What are the best ways to address stakeholder adversity to change?

When faced with resistance to change, it’s important to understand why there’s pushback.

More likely than not, people push back when they’re afraid, so it becomes important to understand the root of these fears. I have found it helpful to create use cases that address them.

The most frequently heard concerns include, but are not limited to: fear that jobs will go away, an increase in administrative burden, there will be too much paperwork, excessive process management and a desire to streamline the paperwork that you can’t avoid, and trying to address process with paper. In this case, it is beneficial to have them walk us through the process which was something I did when I documented the business process at the University of Utah.

People do things because that’s how they’ve always done it, which, as we all know, is not necessarily the most effective way to make programs work. You can take your biggest critic and have them be your champion by finding out what their issues are and then being empathetic to these concerns.

Is there a proven process for ensuring project success?

Yes. Absolutely! I refuse to let projects fail or products not reach completion. To ensure the success of any project, I insist on following this framework:

1. Strong Stakeholder Sponsorship

Project success is highly correlated with the relationship the project sponsor has with the project outcomes. The sponsor is the liaison between the customer and the project team. When issues arise with quality, scope, budget, resources, or schedule, the Sponsor assists in aligning expectations.

2. Project Management Strategy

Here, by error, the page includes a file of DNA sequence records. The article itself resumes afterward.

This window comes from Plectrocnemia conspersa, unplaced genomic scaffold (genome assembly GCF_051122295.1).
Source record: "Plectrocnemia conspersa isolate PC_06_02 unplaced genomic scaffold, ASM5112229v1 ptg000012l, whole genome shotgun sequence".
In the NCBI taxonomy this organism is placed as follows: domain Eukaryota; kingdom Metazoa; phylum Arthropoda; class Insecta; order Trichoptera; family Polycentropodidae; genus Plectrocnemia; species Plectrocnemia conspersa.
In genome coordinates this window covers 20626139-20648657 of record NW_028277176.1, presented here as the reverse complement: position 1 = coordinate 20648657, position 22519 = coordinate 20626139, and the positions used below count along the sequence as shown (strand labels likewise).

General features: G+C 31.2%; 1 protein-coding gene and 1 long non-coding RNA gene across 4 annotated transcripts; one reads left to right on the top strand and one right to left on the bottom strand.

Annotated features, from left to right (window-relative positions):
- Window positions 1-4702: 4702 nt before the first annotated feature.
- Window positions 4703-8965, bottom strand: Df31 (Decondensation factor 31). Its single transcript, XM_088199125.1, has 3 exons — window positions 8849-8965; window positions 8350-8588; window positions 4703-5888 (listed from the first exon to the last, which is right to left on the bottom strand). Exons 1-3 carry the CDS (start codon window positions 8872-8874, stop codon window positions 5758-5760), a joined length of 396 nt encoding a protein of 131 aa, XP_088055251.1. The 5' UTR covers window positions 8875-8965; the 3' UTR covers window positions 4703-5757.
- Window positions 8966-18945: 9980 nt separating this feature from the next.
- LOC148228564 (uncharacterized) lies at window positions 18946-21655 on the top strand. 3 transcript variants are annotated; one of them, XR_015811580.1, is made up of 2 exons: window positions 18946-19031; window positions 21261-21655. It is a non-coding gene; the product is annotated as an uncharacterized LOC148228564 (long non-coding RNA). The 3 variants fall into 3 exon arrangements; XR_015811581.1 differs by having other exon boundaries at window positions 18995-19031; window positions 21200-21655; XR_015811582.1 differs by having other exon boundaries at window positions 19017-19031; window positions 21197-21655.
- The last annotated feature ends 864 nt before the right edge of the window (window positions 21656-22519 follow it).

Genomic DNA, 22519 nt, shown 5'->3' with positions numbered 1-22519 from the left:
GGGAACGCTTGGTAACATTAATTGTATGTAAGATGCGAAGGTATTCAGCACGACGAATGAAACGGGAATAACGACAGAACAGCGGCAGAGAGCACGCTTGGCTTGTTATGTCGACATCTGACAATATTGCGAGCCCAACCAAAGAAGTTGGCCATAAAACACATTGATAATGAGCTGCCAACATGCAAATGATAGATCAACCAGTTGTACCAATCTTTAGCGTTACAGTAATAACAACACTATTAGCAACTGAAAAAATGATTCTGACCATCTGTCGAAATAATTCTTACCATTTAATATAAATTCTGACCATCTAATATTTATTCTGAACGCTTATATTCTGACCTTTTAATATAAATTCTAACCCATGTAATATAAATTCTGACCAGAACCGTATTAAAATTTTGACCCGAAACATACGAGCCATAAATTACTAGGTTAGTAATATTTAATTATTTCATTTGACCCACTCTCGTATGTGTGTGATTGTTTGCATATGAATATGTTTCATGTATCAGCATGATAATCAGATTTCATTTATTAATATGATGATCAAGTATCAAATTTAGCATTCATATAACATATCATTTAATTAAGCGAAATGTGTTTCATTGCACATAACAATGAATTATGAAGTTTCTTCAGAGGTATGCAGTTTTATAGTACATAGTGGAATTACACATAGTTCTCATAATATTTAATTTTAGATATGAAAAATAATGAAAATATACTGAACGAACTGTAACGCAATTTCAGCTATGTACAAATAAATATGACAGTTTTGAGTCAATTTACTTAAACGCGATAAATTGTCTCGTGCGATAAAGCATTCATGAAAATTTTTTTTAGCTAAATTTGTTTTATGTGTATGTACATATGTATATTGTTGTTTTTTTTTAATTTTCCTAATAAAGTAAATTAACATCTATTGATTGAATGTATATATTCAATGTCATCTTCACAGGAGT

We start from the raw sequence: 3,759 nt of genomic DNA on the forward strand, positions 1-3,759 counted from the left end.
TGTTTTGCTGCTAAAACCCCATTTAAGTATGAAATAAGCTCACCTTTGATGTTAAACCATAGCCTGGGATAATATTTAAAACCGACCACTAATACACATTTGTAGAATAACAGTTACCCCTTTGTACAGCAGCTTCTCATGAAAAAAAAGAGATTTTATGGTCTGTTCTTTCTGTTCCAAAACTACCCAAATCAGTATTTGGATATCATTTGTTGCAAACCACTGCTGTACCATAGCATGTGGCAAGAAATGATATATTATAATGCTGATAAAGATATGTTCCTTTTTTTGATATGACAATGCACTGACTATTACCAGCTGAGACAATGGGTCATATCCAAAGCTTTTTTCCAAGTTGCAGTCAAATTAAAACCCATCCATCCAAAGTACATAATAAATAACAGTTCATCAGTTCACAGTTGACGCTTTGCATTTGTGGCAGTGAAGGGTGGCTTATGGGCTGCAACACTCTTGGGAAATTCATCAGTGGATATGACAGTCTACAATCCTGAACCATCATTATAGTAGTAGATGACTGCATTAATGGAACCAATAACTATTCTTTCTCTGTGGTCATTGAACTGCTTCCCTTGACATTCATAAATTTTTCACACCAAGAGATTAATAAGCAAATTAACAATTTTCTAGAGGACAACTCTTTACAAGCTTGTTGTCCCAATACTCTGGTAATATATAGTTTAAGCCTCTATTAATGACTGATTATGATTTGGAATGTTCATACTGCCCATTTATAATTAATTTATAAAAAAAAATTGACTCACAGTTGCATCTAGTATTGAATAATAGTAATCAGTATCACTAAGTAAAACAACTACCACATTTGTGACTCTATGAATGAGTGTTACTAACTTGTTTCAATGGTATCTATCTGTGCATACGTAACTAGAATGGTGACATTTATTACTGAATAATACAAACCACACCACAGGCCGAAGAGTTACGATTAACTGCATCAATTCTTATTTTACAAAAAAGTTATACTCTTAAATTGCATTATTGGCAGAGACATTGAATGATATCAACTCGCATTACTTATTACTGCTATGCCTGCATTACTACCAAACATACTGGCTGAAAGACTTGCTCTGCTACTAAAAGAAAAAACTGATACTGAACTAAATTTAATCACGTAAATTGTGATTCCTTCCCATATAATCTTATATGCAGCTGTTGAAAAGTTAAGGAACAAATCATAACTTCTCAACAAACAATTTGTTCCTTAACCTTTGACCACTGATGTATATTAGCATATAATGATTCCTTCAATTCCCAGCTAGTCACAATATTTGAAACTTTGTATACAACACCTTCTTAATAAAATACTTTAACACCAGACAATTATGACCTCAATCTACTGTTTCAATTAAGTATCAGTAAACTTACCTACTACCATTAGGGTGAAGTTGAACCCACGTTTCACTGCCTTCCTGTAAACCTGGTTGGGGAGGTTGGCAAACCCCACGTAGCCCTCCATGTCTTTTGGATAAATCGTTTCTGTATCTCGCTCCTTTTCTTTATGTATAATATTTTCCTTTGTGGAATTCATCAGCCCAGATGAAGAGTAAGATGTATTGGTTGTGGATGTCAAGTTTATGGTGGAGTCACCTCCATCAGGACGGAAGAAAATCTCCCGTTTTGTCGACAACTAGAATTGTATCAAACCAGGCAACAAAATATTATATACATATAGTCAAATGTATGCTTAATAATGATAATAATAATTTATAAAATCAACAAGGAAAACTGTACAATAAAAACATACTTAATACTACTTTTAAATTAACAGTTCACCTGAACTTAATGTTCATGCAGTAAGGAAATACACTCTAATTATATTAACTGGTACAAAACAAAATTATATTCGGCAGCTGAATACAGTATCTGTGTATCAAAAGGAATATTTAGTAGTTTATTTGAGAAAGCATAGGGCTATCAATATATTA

Following simple project management methods are key to project success. The steps I recommend include:

  • Project initiation
  • Project planning
  • Project execution (including various agile sprints/methods)
  • Project closure

3. Communication Plan

Equally as important to project success is communication. Who is going to be impacted and who needs to be a part of the initiative? Who are the best people to advocate for the initiative? Get them together to plan—this planning team is empowered to lend their voice not only to the project itself, but also evangelize to their peers and clients. Include regular updates to all key stakeholders. I always create an ongoing communication plan.

4. Vendor Relationships

Key to the success of every project, especially when we are dealing with education and technology is the cultivation of good vendor relationships. These relationships often make the process of implementing new technology so much less painful, and ultimately, when I am leading a project, that is my primary goal: to make the project as painless as possible. Establishing good vendor relationships is instrumental in making that happen.

In Conclusion

When we move forward together in education, everyone benefits, especially our students. The convergence of data, technology and the relationships we forge enable lifelong learning success. When we are mindful of developing both the internal and external relationships necessary for project success everyone wins: the project itself will succeed and all of the stakeholders will be empowered through the experience of thorough and effective communication. Success is built through solid, collaborative relationships that help us continuously improve education and strengthen the learning experience.